Once again, conservative Queensland voices stand alone and well apart from the madding crowd. While almost every other political body in Australia is acting as if the only cure to the coronavirus is the accumulation of debt, Queensland’s right walk a different path.
Thanks to the current Labor government, the Sunshine State lurched into the global pandemic (panic-demic?) under the weight of nearly $90 billion of state debt. For comparison, New South Wales entered it with a whopping $26 billion debt off the back of some heavy infrastructure spending.
While $26 billion makes big spenders of a conservative government, $90 billion is but a trifle to a Labor government.
As more pandemic debt now accumulates, Queenslanders are very quickly reaching a point where a return to surplus is unachievable. The state government may soon be unable to make its debt repayments and continue to provide the services Queensland needs.
The Queensland economy was not built to carry such debt. What economy is?
The only hope Queensland has of a return to serviceable debt levels is to build a new economic engine. This may well prick the ears of millennials hoping for something that vaguely exposes the virtues of ‘tech’ or ‘start-ups’ but the more reliable answer is something far more mundane; productivity.
While Australia is blessed with very competitive productivity levels across many sectors, we also are blessed with a sizeable gap between us and the world leaders. Gains are there to be made simply by following the examples of others and from there who knows what Australian ingenuity can achieve.
Queensland’s agriculture industry is the perfect place to start. With enormous supplies of agricultural land and deep veins of on-the-ground experience, Brisbane can confidently turn to the Bush to deliver.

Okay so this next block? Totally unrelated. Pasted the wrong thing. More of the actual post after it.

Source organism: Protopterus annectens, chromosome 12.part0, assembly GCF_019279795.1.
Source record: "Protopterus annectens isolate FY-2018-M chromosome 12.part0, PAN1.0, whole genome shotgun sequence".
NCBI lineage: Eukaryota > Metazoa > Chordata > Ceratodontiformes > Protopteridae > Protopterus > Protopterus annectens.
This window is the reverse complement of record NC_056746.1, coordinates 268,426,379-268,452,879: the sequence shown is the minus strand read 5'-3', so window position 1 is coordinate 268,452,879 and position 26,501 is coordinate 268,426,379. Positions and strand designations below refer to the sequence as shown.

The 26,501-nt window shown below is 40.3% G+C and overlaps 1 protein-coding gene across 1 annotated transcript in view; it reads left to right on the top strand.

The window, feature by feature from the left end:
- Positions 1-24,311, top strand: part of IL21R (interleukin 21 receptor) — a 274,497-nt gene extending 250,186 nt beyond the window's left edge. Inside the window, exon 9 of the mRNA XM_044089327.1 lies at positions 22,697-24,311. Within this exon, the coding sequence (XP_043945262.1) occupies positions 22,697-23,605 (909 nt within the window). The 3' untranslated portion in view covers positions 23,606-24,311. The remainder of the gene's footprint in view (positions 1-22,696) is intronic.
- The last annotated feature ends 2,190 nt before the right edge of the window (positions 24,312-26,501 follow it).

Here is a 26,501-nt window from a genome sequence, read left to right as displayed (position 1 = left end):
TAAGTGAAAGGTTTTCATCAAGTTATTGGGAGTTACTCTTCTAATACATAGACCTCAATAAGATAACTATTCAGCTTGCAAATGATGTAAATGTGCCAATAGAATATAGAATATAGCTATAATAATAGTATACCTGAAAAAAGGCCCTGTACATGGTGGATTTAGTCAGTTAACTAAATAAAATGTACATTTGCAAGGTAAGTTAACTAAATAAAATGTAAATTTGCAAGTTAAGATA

There is fertile ground to be covered by an agricultural productivity push. Water security, energy costs, education and training, red-tape reduction and improved trade relations can all combine to turn Queensland’s vast farming industries into the state’s saviour.
We are already internationally recognised as a high-quality producer and our proximity to expanding Asian and Sub-Continental markets is the envy of the West.
New train lines in Brisbane, like Cross River Rail, will make no difference to the state’s productivity levels. Neither will reducing the capacity of water storage, as Labor intends at Paradise Dam.
The LNP’s push for a new Bradfield Scheme has yet to excite the electorate or explain to Brisbane voters why putting new infrastructure in the bush matters to them. But it is a step in the right direction.
The cure to Queensland’s coronavirus debt is increased productivity in our agricultural sector. Queensland’s conservatives must see this through.
Editor’s note, October 27: Garth Hamilton was preselected as the LNP candidate for the forthcoming Groom federal by-election last night.
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